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What My Therapist Called Me, and Why It Made Me Cry

“You’re more than stable. You’re happy.”

I could see her eyes starting to water as she said that and, the second she said that word, I knew my own were doing the same. I felt like I was floating on air. Dizzy. Unable to comprehend what had just happened but, simultaneously, overwhelmed with the emotions of it.

I have not allowed myself to be called “happy” in a very, very long time. Intense depression that had held me underwater since I was 12 years old kept me from believing I could ever be truly happy and, over the years, it just became a meaningless word. Empty to my ears. What did it mean to be happy, when I had become comfortable with my depression and anxiety? Could I really be happy, when each week of good spirits was followed by two or more weeks of low ones? How could I become happy, when nobody knew how much I was struggling and I was convinced nobody would care?

Not long after I finally told my mother last year about how much, and how long, I had been depressed, she asked me how I felt about the idea of “being happy.” The only way I could describe my dissociation with the idea was to describe the feeling like being born on a raft in the middle of the ocean, with the ocean being my depression and anxiety and dry land being happiness. I told her that I felt like, while I may have heard of land, or even caught a glimpse of it when my lows aren’t so low, I couldn’t imagine what it must feel like to actually touch it. I even admitted I had become so used to being surrounded by my depression that I wasn’t even sure if I wanted to risk the unknown of happiness.

But a year later, here I was, sitting across from my therapist who had been working with me every week since I was a high school sophomore. Who had insisted I send check-in emails to her and talk with my mother every day I was studying in England for university, after I told her I was petrified about going back but didn’t want to take a year off. Who contacted a psychiatrist for me, because my anxiety kept me from doing so myself, opening the door for me to take medication for my mental illnesses for the first time (I had been resistant to the idea for years after hearing horror stories, but decided to take the chance after telling my mother made me realize exactly how bad things had gotten for me).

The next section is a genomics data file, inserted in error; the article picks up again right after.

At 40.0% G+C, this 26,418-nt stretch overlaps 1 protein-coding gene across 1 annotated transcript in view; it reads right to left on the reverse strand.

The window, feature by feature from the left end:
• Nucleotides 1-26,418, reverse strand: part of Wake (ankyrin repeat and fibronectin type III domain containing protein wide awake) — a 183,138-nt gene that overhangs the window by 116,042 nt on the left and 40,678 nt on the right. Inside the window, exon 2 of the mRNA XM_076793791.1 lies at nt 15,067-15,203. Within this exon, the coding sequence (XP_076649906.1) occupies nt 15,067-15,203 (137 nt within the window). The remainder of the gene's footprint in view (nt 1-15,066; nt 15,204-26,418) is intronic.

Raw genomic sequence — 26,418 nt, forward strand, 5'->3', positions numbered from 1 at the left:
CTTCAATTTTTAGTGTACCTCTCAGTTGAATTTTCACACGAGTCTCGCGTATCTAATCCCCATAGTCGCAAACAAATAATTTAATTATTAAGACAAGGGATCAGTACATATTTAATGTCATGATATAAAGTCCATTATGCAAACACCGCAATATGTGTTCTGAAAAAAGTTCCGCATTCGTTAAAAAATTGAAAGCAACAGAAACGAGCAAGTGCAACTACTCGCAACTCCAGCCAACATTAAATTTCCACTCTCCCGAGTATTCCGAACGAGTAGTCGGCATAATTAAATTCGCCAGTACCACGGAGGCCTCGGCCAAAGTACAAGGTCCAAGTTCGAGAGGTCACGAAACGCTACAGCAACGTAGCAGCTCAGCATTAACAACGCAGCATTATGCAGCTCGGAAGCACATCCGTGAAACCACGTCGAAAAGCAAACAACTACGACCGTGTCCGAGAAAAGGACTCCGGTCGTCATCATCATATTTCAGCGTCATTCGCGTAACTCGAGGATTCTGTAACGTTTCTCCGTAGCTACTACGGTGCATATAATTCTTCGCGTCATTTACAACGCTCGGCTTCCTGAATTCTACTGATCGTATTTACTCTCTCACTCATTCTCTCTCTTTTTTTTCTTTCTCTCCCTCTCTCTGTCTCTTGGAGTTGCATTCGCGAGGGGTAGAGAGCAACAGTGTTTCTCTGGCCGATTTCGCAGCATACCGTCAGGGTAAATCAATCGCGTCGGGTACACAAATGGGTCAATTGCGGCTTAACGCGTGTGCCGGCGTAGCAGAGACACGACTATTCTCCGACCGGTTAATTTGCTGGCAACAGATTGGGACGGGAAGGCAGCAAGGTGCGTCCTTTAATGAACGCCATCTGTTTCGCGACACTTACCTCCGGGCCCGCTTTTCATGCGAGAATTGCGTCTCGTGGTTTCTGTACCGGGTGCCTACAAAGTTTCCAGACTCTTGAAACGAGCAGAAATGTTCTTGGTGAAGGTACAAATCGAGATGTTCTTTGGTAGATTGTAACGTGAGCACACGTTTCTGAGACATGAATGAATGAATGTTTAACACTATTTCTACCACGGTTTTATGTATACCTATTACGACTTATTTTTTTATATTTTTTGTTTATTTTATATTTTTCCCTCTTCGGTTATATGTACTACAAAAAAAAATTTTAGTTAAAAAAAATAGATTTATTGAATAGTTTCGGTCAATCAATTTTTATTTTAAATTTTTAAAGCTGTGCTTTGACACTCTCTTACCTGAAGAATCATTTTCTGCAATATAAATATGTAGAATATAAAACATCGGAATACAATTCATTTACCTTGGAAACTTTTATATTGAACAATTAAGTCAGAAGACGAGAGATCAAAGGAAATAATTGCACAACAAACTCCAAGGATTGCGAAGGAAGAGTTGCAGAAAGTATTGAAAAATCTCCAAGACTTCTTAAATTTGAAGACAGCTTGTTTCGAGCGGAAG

I sat across from her and saw how proud of me she was. How happy she was to hear that I was no longer spending days hiding in my room and missing classes. How relieved she was to hear that I was finally making friends and learning to trust them, after years of hearing me doubt every second I spent among others. How grateful she was that I wasn’t having as many panic attacks or nightmares as before.

To be honest, I was proud of me too.

Of course, I know I’m not “cured” or anything. I can’t get rid of the lingering thoughts that this bout of contentment will end soon, to be balanced by an equally major bout of depression. I still have bouts of depressive lows where I feel hopeless and alone, when I doubt all my relationships. It took two attempts to get the right dose of medication, and I know I may need to increase it again in the future as my body gets used to my current dose. But I can breathe easier. I can smile and go about my day without feeling like my life is stuck on a raft in the middle of an ocean. It took a lot of work and frustration and a lot of forcing myself out of my comfort zone, but I can finally accept that, for now, I am happy.

I am happy.

It isn’t impossible.

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Photo by Tess Nebula on Unsplash